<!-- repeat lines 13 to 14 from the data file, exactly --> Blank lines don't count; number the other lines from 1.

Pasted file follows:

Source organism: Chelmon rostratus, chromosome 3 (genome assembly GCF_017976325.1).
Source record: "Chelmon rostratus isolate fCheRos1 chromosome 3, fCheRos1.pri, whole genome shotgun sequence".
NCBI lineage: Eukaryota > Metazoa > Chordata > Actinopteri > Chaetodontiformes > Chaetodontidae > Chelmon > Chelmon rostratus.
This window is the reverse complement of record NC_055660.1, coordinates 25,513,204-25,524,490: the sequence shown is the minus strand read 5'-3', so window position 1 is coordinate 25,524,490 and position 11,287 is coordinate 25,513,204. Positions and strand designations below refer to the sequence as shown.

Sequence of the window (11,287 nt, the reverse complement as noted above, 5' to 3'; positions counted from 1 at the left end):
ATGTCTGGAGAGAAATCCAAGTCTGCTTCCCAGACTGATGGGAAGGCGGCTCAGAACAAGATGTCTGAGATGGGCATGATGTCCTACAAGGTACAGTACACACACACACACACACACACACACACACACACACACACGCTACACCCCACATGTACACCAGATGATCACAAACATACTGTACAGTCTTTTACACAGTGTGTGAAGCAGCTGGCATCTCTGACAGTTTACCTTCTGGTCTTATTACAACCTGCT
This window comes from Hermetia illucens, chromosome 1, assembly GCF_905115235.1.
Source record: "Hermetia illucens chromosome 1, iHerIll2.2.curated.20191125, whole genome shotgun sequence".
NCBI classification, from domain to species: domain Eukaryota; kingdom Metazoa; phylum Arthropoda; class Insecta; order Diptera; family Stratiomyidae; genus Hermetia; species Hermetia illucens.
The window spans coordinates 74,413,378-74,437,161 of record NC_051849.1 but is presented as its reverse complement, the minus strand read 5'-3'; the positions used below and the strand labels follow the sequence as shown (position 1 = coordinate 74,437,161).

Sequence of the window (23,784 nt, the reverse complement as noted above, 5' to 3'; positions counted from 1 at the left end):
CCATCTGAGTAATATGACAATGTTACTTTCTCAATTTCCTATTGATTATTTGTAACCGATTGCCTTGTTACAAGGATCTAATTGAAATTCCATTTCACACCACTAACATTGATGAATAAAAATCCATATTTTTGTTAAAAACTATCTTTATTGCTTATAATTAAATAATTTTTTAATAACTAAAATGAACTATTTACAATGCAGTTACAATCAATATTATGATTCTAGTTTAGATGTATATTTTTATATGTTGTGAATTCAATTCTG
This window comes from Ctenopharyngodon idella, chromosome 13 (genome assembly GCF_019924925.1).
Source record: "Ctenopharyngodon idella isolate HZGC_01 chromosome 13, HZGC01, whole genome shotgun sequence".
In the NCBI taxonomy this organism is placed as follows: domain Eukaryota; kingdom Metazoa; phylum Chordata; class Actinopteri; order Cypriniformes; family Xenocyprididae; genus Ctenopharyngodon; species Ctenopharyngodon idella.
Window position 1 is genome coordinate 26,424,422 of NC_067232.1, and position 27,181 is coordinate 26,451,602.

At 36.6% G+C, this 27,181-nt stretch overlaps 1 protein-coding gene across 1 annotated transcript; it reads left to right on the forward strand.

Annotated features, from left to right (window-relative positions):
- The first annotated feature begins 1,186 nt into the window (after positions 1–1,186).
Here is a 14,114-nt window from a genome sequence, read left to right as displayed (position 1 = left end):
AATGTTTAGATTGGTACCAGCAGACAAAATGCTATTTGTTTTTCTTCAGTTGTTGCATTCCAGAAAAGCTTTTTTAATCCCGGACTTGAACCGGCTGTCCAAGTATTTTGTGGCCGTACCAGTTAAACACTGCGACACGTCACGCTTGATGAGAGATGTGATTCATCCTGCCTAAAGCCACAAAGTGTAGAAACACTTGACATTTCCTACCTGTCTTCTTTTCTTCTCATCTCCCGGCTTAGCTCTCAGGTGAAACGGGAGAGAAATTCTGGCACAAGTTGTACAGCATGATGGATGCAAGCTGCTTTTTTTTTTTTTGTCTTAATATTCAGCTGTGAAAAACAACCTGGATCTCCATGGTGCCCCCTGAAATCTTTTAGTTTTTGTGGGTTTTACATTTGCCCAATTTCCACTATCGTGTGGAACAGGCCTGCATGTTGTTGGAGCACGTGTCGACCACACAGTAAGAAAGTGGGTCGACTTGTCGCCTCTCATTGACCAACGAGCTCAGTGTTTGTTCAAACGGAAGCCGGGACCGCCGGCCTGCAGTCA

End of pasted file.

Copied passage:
This window comes from Ctenopharyngodon idella, chromosome 13 (genome assembly GCF_019924925.1).
Source record: "Ctenopharyngodon idella isolate HZGC_01 chromosome 13, HZGC01, whole genome shotgun sequence".